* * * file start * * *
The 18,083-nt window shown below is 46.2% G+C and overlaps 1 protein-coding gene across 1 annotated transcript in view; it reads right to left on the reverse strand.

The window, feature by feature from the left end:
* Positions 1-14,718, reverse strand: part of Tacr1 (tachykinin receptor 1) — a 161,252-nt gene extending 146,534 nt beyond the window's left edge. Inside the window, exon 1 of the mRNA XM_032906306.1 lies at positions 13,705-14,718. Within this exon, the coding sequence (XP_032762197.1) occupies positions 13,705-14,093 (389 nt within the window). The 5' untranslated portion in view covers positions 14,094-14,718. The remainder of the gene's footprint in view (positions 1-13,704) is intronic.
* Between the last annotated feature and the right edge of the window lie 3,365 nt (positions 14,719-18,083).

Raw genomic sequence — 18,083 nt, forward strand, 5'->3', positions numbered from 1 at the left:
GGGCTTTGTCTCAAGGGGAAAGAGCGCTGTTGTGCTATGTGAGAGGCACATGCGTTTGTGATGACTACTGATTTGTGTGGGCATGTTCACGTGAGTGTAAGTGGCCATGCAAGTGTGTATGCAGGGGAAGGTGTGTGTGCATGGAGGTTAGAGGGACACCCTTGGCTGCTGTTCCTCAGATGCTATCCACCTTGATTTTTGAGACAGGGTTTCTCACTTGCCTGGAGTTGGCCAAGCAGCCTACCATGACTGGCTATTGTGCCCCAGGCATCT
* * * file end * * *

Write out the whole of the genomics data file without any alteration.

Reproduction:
The 18,083-nt window shown below is 46.2% G+C and overlaps 1 protein-coding gene across 1 annotated transcript in view; it reads right to left on the reverse strand.

The window, feature by feature from the left end:
* Positions 1-14,718, reverse strand: part of Tacr1 (tachykinin receptor 1) — a 161,252-nt gene extending 146,534 nt beyond the window's left edge. Inside the window, exon 1 of the mRNA XM_032906306.1 lies at positions 13,705-14,718. Within this exon, the coding sequence (XP_032762197.1) occupies positions 13,705-14,093 (389 nt within the window). The 5' untranslated portion in view covers positions 14,094-14,718. The remainder of the gene's footprint in view (positions 1-13,704) is intronic.
* Between the last annotated feature and the right edge of the window lie 3,365 nt (positions 14,719-18,083).

Raw genomic sequence — 18,083 nt, forward strand, 5'->3', positions numbered from 1 at the left:
GGGCTTTGTCTCAAGGGGAAAGAGCGCTGTTGTGCTATGTGAGAGGCACATGCGTTTGTGATGACTACTGATTTGTGTGGGCATGTTCACGTGAGTGTAAGTGGCCATGCAAGTGTGTATGCAGGGGAAGGTGTGTGTGCATGGAGGTTAGAGGGACACCCTTGGCTGCTGTTCCTCAGATGCTATCCACCTTGATTTTTGAGACAGGGTTTCTCACTTGCCTGGAGTTGGCCAAGCAGCCTACCATGACTGGCTATTGTGCCCCAGGCATCT